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The strange Scandinavian pronunciations of common English words
In the original Finnish, that sauna you're baking in is really more of a sowna
 
Sauna or sowna?
Sauna or sowna? Redlink/Corbis

You have a nice day of skiing, even though it's as cold as the tundra. Maybe you wish there were a geyser to dive into, but at least there's a sauna. And then it's time to reload at the smorgasbord.

Yes, your everyday vocabulary is packed full of Scandinavian words — though just about every one of them is pronounced differently from the original. Ski. Tundra. Geyser. Sauna. Smorgasbord. Norwegian, Sami, Icelandic, Finnish, and Swedish, respectively. 

In modern times, English has borrowed few words from its Nordic neighbors, but centuries ago, English had such a huge influence from Old Norse that some scholars have argued that English is really a Scandinavian language. But modern Norwegian, Swedish, Danish, and Icelandic have evolved, and so has English. And modern Finnish and Sami were never related to the others in the first place. So even though the words look straightforward, we still managed to change how they're said. 

Take tundra, for instance. It's a northern treeless frozen plain, of which there is so much where the Sami — formerly called Lapplanders — live. When the wind whistles across it (through what low vegetation there is), it whistles a "tune" — as in "tune-draw," which is how this word was originally said. And sauna, the original Finnish hot box: that au is like the "ow" you'll say if you touch the hot rocks.

What about the Finnish word (and ubiquitous brand) Nokia? In Finnish, the stress is always on the start of a word, so the Finnish forestry company that started making cell phones is said with emphasis on the No when it's at home. 

Consider geyser. The word comes from the Icelandic name of a particular geyser: Geysir. That's the Icelandic word for "gusher." But the Gey is not like just any "guy"; it's more like "gay." And the sir is also not a "sir" as in a guy — it's like "sear," even though it's not a dry heat… and, for bonus points, the final r is voiceless, as though you're whispering it.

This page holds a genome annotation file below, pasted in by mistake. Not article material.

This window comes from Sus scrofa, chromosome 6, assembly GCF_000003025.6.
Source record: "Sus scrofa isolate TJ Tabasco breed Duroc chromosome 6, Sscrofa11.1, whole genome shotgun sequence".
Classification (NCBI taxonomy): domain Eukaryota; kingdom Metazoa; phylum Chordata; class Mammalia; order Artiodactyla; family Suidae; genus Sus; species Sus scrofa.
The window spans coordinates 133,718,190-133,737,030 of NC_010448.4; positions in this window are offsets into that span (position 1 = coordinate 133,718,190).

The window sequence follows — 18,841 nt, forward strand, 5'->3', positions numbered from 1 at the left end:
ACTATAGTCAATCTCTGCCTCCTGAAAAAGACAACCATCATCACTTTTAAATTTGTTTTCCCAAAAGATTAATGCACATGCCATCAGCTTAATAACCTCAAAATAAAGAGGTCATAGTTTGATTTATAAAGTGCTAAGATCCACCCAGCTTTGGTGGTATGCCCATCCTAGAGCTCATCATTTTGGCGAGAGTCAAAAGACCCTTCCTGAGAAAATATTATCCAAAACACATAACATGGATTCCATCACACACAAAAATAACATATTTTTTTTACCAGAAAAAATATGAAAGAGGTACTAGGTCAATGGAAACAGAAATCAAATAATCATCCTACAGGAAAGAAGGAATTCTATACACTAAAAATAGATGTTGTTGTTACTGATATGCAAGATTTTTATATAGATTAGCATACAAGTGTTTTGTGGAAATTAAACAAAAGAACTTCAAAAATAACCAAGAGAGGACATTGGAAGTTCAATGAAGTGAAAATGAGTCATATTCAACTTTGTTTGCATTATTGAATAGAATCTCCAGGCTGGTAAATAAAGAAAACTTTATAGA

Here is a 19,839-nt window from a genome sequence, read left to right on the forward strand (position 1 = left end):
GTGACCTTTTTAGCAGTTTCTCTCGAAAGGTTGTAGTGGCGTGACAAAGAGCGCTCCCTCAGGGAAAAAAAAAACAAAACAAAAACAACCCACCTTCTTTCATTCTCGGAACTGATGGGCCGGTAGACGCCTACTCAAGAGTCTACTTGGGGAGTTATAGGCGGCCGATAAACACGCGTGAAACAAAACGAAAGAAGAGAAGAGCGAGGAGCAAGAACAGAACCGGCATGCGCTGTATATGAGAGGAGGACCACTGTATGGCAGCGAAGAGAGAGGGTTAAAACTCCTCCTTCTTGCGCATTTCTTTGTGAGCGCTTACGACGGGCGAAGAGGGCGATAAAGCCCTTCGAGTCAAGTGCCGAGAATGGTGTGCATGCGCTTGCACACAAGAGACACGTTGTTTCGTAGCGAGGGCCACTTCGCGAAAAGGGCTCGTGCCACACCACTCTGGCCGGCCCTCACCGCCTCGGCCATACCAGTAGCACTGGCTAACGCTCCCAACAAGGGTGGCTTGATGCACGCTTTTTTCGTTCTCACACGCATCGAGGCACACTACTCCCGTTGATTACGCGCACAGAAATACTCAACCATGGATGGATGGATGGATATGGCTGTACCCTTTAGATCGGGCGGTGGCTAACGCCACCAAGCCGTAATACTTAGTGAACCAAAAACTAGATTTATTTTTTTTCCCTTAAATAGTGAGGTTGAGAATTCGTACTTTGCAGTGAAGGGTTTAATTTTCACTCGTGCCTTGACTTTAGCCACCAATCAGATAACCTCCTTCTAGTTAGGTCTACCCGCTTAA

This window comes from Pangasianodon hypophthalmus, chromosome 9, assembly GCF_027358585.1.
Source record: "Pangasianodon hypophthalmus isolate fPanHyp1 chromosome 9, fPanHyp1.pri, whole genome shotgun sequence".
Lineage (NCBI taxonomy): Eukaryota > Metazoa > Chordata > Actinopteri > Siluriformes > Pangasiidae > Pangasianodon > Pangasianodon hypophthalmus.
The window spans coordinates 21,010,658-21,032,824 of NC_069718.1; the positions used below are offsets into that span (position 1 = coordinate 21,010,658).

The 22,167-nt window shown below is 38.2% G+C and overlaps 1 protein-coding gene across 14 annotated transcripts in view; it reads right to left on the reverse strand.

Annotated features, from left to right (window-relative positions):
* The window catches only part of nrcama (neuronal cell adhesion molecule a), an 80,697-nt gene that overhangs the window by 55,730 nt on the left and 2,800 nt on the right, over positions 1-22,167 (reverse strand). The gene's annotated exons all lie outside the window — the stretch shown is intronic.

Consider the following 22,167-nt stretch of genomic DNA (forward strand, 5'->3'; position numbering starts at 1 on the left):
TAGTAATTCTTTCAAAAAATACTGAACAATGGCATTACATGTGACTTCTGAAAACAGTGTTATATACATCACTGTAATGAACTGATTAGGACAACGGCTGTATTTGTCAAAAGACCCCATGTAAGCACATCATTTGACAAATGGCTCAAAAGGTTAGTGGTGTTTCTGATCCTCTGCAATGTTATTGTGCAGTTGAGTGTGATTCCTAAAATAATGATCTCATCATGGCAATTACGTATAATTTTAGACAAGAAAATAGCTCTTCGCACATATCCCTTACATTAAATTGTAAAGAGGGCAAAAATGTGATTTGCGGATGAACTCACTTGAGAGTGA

And smorgasbord? The trick there is that the Swedish word has some condiments on it: smörgåsbord. It's actually three words — a smorgasbord of its own. Smör means "butter" and is related to our word smear, and those two dots mean the o is pronounced with the tongue forward as if for an e — the closest English gets to the sound would make "smurr." Gås means "goose" and is related to goose, and that circle makes the a like "or" with a British (or Brooklyn) accent. And bord means "table" and is related to board. In Swedish an r before a d disappears into the d. Plus there's an extra accent when you say the bord. So this feast table (which in Sweden is more like a cold sandwich table) is strangely familiar but still surprisingly strange. The closest you'd get in English would be something like "smurr goss boad."

But perhaps the biggest surprise is ski. How could anyone pronounce that differently? Guess what: k softens before i in Norwegian (and Swedish). Put an s next to it and it becomes a "sh" sound. So ski in the original language is said the same way we say "she." Which would make a ski bunny a "she bunny" — if we said it the original way.

Of course, we don't say it the original way. We pronounce these words as they look to us like they should be said. And guess what — we can get away with it. We stole those words fair and square.

You'll never get English speakers to look at ski and say "she." The alternative would be respelling — just like how Norwegian spells chauffeur as sjåfør to keep the pronunciation. We did try respelling tundra as toondra, but it didn't stick. Just as well. Could you get used to going sheing, looking at gaysears, sitting in sownas, and eating at smurrgossbods? I think not.

 
James Harbeck is a professional word taster and sentence sommelier (an editor trained in linguistics). He is the author of the blog Sesquiotica and the book Songs of Love and Grammar.

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